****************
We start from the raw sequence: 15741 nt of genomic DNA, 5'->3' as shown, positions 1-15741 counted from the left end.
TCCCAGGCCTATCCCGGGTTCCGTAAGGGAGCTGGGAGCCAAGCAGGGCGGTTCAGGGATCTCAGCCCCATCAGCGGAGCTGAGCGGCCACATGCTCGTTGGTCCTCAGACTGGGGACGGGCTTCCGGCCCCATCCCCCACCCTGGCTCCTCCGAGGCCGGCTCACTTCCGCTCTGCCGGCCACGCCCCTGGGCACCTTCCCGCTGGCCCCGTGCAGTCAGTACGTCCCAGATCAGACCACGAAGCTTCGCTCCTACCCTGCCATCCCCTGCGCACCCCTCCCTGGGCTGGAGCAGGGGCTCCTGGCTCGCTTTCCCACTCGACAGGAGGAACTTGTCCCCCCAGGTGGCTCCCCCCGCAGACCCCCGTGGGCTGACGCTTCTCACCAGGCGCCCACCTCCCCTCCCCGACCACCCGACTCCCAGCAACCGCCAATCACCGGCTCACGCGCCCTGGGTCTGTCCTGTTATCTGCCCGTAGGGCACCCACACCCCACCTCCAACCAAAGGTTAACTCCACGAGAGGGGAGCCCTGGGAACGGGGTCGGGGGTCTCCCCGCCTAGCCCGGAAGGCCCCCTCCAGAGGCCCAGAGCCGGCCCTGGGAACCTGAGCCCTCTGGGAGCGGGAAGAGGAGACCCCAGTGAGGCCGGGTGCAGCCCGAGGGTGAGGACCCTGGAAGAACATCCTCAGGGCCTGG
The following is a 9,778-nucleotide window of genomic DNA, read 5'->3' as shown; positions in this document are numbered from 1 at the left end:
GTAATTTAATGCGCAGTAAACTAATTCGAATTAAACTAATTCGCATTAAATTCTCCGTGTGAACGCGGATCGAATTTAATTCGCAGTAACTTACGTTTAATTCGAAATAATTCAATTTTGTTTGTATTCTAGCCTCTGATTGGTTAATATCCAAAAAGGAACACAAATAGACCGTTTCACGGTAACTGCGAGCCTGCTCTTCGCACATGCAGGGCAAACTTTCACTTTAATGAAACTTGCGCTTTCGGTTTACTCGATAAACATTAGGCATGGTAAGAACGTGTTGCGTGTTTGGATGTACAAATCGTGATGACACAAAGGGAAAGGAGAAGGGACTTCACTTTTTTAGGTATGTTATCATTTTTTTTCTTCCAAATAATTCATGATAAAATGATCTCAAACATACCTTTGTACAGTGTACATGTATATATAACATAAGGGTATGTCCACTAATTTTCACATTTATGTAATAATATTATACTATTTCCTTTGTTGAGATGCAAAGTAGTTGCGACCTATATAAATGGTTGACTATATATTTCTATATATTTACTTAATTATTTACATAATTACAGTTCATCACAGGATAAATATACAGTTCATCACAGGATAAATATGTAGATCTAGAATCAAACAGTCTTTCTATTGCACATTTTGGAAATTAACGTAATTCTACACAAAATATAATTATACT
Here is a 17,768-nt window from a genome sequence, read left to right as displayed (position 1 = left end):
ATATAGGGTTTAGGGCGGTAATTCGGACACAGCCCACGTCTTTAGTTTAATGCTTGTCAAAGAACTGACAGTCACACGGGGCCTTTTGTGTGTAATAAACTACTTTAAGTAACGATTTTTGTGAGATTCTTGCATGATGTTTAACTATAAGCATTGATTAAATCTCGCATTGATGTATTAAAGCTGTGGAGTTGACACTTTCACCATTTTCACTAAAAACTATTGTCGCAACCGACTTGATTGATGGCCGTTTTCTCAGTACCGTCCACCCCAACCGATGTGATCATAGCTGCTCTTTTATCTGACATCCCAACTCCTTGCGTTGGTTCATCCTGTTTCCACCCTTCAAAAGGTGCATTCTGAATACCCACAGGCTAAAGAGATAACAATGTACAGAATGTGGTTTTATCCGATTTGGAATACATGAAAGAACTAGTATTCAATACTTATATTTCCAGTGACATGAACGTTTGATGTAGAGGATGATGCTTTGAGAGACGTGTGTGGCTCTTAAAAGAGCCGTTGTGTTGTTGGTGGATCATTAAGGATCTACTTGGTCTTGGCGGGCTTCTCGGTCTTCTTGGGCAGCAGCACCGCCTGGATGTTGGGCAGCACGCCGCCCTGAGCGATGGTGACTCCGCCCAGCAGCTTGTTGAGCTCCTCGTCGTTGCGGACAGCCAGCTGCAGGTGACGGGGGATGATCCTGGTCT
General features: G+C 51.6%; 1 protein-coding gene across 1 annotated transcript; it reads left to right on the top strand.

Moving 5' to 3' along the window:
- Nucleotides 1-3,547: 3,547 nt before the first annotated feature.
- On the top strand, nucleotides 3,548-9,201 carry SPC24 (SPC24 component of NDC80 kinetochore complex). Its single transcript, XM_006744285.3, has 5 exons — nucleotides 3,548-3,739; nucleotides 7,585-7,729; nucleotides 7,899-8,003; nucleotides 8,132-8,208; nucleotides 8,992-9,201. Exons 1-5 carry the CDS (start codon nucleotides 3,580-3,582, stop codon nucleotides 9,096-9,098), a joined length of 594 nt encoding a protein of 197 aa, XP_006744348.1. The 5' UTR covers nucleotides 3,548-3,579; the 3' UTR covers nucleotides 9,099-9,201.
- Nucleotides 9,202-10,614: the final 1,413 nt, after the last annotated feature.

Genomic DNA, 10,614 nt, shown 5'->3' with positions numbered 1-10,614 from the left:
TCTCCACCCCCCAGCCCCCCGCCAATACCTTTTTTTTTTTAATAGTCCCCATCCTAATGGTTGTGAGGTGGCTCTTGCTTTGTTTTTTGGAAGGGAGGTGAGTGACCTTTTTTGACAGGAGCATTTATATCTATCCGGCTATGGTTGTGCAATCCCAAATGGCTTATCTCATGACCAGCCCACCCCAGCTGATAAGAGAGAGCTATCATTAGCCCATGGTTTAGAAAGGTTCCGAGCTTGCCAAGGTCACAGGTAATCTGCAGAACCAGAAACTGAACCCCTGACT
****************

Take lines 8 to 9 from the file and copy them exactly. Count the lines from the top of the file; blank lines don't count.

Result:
Moving 5' to 3' along the window:
- Nucleotides 1-3,547: 3,547 nt before the first annotated feature.